This practice note expresses the Law Society’s view of good practice in this area. It is not legal advice.
Practice notes are issued by the Law Society for the use and benefit of its members. They represent the Law Society’s view of good practice in a particular area. They are not intended to be the only standard of good practice that solicitors may follow. You are not obliged to follow them, but doing so may make it easier to account to oversight bodies for your actions.
Practice notes are not legal advice, nor do they necessarily provide a defence to complaints of misconduct or of inadequate professional service. While care has been taken to ensure that they are accurate, up to date and useful, the Law Society will not accept any legal liability in relation to them.
For queries or comments on this Practice Note contact the Law Society’s Practice Advice Service.
This practice note references both the current SRA Handbook (outcomes and indicative behaviours) and new SRA Handbook (standards):
Outcome (10.3): you notify the SRA promptly of…serious failure to comply with or achieve the Principles, rules, outcomes and other requirements of the Handbook
Outcome (10.4): you report to the SRA promptly, serious misconduct by any person or firm authorised by the SRA, or any employee, manager or owner of any such firm
Outcome (10.7): you do not attempt to prevent anyone from providing information to the SRA or the Legal Ombudsman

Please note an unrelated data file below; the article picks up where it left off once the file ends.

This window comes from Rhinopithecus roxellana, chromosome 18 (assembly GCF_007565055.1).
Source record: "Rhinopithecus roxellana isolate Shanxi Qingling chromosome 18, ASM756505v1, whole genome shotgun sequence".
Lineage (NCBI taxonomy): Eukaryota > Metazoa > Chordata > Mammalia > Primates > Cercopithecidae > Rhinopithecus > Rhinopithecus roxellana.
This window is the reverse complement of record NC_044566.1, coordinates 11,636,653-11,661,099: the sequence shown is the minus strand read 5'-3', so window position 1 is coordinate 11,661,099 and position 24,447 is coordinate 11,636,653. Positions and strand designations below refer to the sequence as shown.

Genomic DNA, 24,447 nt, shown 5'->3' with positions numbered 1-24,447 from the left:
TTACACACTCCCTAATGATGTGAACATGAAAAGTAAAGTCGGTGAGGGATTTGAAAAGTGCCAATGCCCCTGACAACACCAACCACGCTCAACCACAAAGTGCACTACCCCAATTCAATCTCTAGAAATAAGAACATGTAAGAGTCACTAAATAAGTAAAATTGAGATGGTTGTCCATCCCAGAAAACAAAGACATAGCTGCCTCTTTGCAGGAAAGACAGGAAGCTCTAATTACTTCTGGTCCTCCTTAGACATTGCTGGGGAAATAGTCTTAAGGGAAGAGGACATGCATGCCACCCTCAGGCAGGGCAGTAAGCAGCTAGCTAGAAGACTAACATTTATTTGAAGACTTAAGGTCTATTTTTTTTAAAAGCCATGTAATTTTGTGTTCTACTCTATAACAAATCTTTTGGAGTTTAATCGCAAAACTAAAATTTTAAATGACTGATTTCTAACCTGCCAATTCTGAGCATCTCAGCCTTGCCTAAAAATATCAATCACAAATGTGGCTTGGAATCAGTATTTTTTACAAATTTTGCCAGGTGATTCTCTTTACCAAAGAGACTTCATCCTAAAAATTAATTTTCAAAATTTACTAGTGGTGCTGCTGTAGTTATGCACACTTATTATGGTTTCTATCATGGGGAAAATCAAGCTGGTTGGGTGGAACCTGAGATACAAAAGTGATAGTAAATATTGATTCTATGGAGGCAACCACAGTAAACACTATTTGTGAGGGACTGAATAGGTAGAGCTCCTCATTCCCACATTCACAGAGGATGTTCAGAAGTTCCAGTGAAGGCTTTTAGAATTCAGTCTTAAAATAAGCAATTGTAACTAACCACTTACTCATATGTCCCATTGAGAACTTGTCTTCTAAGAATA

Outcome (11.1): you do not take unfair advantage of third parties in either your professional or personal capacity
Indicative behaviour (10.11): cites, by way of example, entering into an agreement which would attempt to preclude us from investigating any actual or potential complaint or allegation of professional misconduct
Indicative behaviour (11.7): you do not to take unfair advantage of an opposing party’s lack of legal knowledge where they have not instructed a lawyer
There are 10 mandatory principles which apply to all those the SRA regulates and to all aspects of practice. The principles can be found in the SRA Handbook.
The principles apply to solicitors or managers of authorised bodies who are practising from an office outside the UK. They also apply if you are a lawyer-controlled body practising from an office outside the UK.
When drafting a non-disclosure agreement and/or confidentiality clauses in an employment law context, you should consider:
- Principle 1: uphold the rule of law and the proper administration of justice
- Principle 2: act with integrity
- Principle 3: act independently
- Principle 6: behave in a way that maintains the trust the public places in you and in the provision of legal services
- Principle 7: comply with your legal and regulatory obligations and deal with your regulators and ombudsmen in an open, timely and co-operative manner
- Principle 8: run your business or carry out your role in the business effectively and in accordance with proper governance and sound financial and risk management principles